Comparing bright and gifted learners (chart)

Bright child

Gifted child

Knows the answers

Asks the questions


Extremely curious

Pays attention

Gets involved physically and mentally

Works hard

Plays around; still gets good test scores

Answers questions

Questions the answers

Enjoys same-age children

Prefers adults or older peers

Good at memorization

Good at guessing

Learns easily

Bored — already knew the answers

Listens well

Shows strong feelings and opinions


Highly critical of self (perfectionistic)

Learns with ease

Is mentally/physically involved

6-8 repetitions for mastery

Has wild, silly ideas

Understands ideas

Discusses in detail; elaborates

Enjoys peers

Beyond the group

Grasps the meaning

1-2 repetitions for mastery

Completes assignments

Constructs abstractions

Is receptive

Initiates projects

Copies accurately

Is intense

Enjoys school

Creates a new design

Absorbs information

Enjoys learning


Manipulates information

Good memorizer


Enjoys straight-forward,

Good guesser

Sequential presentation

Thrives on complexity

Is alert

Is keenly observant

Janice Szabos, Challenge, 1989, Good Apple, Inc., Issue 34

Is it Time to Buy American Cars?

By The Car Family

For more car reviews and free educational links go to


http://www.motorists.org/new/carreviews/index.htmlJust in time for the holidays are some remarkably good vehicles made by what used to be called the Big Three of Ford, General Motors, and Chrysler. To that end The Car Family tested some of the more traditional models and came up with two distinct findings. First, you get a lot of value with “American” automobiles. Secondly, American vehicles are improving in quality. For example, according to J.D. Power and Associates’ 2006 Vehicle Dependability Study American brands finished second (Ford), third (Buick), and fourth (Cadillac). In addition, in most cases American cars are cheaper to buy when similarly equipped and are kept longer. As for customer satisfaction, The American Consumer Satisfaction Index showed that owners ranked their newly purchased vehicles in a essentially the same order with Buick finishing second, Cadillac fourth, Lincoln/Mercury fifth, and Chevrolet seventh, with Chrysler and Saturn next.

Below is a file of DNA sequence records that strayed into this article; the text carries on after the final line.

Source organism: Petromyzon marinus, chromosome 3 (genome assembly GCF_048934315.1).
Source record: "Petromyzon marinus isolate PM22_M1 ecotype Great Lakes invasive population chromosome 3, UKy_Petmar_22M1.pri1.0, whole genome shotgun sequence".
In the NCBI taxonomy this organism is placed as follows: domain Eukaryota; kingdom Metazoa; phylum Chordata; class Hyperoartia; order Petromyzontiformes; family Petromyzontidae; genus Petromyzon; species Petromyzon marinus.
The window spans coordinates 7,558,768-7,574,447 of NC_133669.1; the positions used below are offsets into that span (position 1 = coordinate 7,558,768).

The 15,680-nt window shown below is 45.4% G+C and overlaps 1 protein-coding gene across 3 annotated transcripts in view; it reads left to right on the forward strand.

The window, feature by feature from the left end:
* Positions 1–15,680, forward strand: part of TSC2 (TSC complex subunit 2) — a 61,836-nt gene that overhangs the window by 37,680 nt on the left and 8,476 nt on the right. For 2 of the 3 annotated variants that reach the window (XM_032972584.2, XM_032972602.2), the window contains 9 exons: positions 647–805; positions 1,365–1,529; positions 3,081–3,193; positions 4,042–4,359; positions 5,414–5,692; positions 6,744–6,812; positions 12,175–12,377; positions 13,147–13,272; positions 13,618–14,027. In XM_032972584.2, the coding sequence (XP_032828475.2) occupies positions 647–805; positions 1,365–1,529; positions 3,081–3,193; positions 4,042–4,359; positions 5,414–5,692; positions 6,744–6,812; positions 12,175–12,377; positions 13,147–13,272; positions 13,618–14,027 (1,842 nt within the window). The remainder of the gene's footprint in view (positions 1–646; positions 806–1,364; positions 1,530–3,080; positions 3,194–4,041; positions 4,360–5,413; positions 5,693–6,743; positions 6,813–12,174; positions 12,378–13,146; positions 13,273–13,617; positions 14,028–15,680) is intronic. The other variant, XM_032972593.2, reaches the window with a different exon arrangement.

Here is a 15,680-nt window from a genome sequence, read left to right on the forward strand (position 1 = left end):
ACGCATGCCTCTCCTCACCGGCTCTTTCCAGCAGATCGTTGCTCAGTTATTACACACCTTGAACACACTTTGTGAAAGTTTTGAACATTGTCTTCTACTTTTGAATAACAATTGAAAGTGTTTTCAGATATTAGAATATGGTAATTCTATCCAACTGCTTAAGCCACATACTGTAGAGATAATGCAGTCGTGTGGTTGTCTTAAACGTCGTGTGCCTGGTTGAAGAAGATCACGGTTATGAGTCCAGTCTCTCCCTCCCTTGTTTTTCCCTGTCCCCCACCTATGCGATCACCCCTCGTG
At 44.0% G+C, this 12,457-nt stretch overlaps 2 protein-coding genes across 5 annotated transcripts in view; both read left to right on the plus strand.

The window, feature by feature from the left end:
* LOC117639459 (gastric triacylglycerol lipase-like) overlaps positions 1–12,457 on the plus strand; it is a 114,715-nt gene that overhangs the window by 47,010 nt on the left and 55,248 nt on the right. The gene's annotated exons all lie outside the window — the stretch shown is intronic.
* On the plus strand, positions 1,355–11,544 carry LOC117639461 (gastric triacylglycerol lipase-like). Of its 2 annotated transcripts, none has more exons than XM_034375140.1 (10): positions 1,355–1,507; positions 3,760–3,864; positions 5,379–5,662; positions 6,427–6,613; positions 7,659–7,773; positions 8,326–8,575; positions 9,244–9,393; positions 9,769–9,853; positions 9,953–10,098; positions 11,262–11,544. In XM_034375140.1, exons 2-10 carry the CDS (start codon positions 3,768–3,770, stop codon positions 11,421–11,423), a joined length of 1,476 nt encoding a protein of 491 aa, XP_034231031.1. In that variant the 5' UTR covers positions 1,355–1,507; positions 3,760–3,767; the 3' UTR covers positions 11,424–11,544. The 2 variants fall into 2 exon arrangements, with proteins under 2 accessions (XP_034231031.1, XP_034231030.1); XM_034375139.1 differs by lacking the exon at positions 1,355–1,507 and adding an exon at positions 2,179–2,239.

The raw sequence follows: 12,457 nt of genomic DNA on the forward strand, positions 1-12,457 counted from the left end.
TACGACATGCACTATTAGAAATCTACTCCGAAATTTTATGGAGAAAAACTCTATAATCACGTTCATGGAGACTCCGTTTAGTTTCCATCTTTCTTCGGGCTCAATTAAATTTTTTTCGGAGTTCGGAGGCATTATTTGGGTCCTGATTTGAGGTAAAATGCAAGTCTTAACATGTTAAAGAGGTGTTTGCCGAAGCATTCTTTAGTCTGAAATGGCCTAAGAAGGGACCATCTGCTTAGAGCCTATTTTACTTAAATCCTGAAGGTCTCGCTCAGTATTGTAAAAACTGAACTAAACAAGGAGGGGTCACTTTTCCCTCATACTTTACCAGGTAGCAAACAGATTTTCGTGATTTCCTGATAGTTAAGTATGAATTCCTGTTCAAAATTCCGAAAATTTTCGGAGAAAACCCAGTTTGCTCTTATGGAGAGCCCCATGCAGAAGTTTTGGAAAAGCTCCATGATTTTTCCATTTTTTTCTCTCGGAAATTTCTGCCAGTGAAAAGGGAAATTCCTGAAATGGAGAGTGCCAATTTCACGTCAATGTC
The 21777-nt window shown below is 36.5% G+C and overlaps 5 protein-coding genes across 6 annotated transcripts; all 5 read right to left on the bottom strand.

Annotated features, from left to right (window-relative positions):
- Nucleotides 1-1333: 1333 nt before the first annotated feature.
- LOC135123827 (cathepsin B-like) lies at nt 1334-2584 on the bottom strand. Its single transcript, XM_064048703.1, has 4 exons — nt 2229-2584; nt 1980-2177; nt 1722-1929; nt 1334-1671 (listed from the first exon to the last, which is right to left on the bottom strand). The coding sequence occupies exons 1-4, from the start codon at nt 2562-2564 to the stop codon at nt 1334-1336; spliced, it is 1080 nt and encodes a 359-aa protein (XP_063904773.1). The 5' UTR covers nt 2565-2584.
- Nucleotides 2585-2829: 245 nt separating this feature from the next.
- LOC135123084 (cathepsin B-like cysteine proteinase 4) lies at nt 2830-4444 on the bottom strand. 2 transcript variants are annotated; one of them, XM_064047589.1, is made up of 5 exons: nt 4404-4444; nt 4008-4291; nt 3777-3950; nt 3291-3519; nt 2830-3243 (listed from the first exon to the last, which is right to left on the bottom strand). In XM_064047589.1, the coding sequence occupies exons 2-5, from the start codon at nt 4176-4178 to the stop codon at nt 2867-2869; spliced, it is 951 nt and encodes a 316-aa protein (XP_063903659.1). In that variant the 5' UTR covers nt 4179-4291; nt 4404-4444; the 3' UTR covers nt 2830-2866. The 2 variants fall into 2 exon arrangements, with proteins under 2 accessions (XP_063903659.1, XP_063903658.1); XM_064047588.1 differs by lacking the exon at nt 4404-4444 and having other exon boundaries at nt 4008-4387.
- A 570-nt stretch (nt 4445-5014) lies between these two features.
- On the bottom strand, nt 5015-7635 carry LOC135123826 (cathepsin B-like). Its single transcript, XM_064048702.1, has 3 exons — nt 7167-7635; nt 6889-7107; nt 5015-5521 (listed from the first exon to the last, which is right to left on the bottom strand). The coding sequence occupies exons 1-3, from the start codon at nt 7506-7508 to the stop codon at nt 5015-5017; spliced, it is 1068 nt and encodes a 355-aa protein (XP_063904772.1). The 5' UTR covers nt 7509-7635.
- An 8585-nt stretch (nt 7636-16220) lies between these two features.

If you are considering a the gift of a car this season here are some that would make excellent American stocking stuffers:

For those who like a lot of car for the money try the Buick Lucerne that ranges in price from $25,515 to $34,545. This high quality large sedan is loaded with extras such as alloy wheels, keyless entry, full power accessories, OnStar, lots of airbags, a CD player and steering-wheel-mounted audio controls even in base trim. Of note are the remote vehicle starting system and heated and cooled seats, a V-8 producing 275-horsepower and a heated windshield washer system that’s perfect for those North Pole winters.

For the fast Santas on your list the Cadillac’s CTS-V has 400 earth pounding horsepower and a manual transmission for those who want sporty luxury. But, for most Santas the DTS is the model of choice with up to 290 horsepower and every electronic doodad known to man. If you really want to make a jolly entrance try the STS-V with a supercharged 469-hp, 4.4-liter V-8 backed by a new six-speed automatic. You can even get the STS in all wheel drive in the six-cylinder model. There’s also an XLR-V, which has a 443-hp supercharged engine for those who like its sports car appearance and sharp looks. And a much sharper looking CTS is coming shortly.

Thrifty on fuel and operating costs, the Chevrolet Cobalt is a hoot to drive and even comes with an optional supercharger for those who want to feel the force. Priced from $13,050 to $20,850 this is a handy vehicle that doesn’t take up much out of your garage or payment book. For twice as much you get twice as much as the Corvette can be under your roof for $44,000. As good as any sports car twice this price, the Vette is perfect for those who enjoy driving the best American sports car value. On the other hand the retro looking HHR sells for about $16,000 and is incredibly handy and easy to customize. It has enough power and room and has an option list the enables it to be individualized at the dealers. If you want practicality with a little poke the Chevrolet Impala starts at $21,000 and is relaxing to drive, comfortably, roomy, and is very easy to maintain. The Impala is a great back to college car with a low theft rate, insurance rate, and repair rate.